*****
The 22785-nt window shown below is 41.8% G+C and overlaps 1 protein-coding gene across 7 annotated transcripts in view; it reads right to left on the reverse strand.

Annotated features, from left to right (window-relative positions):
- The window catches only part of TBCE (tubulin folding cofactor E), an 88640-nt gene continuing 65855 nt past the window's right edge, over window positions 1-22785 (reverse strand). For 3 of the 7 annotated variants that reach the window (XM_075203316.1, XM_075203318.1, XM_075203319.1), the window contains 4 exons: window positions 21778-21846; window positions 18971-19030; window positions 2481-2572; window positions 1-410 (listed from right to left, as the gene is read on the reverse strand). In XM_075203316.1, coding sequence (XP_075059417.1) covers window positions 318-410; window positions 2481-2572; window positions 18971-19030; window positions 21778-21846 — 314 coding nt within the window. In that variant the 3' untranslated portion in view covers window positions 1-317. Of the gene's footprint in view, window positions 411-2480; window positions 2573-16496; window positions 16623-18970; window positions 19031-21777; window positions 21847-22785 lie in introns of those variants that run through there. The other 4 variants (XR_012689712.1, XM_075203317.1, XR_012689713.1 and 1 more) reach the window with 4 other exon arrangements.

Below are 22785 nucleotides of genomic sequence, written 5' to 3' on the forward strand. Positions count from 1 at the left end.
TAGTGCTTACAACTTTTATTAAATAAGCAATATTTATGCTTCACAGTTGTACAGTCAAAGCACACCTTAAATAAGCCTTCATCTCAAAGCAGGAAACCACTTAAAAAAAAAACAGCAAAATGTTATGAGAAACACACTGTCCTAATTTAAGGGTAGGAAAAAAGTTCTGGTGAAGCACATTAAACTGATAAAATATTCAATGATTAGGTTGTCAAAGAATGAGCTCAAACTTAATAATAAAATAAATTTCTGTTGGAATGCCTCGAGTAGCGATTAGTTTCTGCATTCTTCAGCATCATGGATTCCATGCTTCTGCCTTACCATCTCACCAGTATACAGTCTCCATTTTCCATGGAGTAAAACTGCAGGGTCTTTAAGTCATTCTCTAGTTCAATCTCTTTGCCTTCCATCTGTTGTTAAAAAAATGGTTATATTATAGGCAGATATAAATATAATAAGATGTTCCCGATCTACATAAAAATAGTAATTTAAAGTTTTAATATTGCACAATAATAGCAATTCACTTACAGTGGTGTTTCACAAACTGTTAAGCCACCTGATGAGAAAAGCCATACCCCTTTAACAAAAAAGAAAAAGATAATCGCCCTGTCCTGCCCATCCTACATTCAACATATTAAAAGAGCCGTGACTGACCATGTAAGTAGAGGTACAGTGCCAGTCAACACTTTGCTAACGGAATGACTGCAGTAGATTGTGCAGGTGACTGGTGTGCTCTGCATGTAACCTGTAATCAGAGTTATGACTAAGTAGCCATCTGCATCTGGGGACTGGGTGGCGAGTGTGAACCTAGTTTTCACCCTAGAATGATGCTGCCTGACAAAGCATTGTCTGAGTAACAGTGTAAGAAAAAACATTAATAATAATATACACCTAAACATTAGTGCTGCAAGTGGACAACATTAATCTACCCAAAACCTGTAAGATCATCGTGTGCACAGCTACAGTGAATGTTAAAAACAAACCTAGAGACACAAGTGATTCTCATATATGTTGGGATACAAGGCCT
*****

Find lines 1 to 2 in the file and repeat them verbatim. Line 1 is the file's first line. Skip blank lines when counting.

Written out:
The 22785-nt window shown below is 41.8% G+C and overlaps 1 protein-coding gene across 7 annotated transcripts in view; it reads right to left on the reverse strand.

Annotated features, from left to right (window-relative positions):